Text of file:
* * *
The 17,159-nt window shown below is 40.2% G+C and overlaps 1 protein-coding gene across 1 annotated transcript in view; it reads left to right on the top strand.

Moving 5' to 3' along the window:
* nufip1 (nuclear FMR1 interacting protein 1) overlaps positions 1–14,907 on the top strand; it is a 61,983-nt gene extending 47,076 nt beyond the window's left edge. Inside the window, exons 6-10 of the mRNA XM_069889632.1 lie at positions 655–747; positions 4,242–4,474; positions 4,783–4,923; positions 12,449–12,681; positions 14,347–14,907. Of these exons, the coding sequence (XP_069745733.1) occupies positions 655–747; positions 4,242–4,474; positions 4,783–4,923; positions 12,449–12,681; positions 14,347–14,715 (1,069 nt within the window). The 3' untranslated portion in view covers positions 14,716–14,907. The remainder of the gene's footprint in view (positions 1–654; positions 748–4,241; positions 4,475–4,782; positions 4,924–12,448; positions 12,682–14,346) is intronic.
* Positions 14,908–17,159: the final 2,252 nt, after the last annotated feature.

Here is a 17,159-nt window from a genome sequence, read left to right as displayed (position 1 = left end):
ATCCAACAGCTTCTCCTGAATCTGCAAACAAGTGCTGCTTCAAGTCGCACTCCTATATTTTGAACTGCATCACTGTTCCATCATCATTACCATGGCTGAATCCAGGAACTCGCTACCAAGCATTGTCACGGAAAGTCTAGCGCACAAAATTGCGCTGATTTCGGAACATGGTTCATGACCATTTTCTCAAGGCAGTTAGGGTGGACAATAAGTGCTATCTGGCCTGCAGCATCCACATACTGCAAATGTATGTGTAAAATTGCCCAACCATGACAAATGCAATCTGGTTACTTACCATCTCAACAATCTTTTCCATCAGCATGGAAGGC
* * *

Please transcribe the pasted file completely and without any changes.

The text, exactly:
The 17,159-nt window shown below is 40.2% G+C and overlaps 1 protein-coding gene across 1 annotated transcript in view; it reads left to right on the top strand.

Moving 5' to 3' along the window:
* nufip1 (nuclear FMR1 interacting protein 1) overlaps positions 1–14,907 on the top strand; it is a 61,983-nt gene extending 47,076 nt beyond the window's left edge. Inside the window, exons 6-10 of the mRNA XM_069889632.1 lie at positions 655–747; positions 4,242–4,474; positions 4,783–4,923; positions 12,449–12,681; positions 14,347–14,907. Of these exons, the coding sequence (XP_069745733.1) occupies positions 655–747; positions 4,242–4,474; positions 4,783–4,923; positions 12,449–12,681; positions 14,347–14,715 (1,069 nt within the window). The 3' untranslated portion in view covers positions 14,716–14,907. The remainder of the gene's footprint in view (positions 1–654; positions 748–4,241; positions 4,475–4,782; positions 4,924–12,448; positions 12,682–14,346) is intronic.
* Positions 14,908–17,159: the final 2,252 nt, after the last annotated feature.

Here is a 17,159-nt window from a genome sequence, read left to right as displayed (position 1 = left end):
ATCCAACAGCTTCTCCTGAATCTGCAAACAAGTGCTGCTTCAAGTCGCACTCCTATATTTTGAACTGCATCACTGTTCCATCATCATTACCATGGCTGAATCCAGGAACTCGCTACCAAGCATTGTCACGGAAAGTCTAGCGCACAAAATTGCGCTGATTTCGGAACATGGTTCATGACCATTTTCTCAAGGCAGTTAGGGTGGACAATAAGTGCTATCTGGCCTGCAGCATCCACATACTGCAAATGTATGTGTAAAATTGCCCAACCATGACAAATGCAATCTGGTTACTTACCATCTCAACAATCTTTTCCATCAGCATGGAAGGC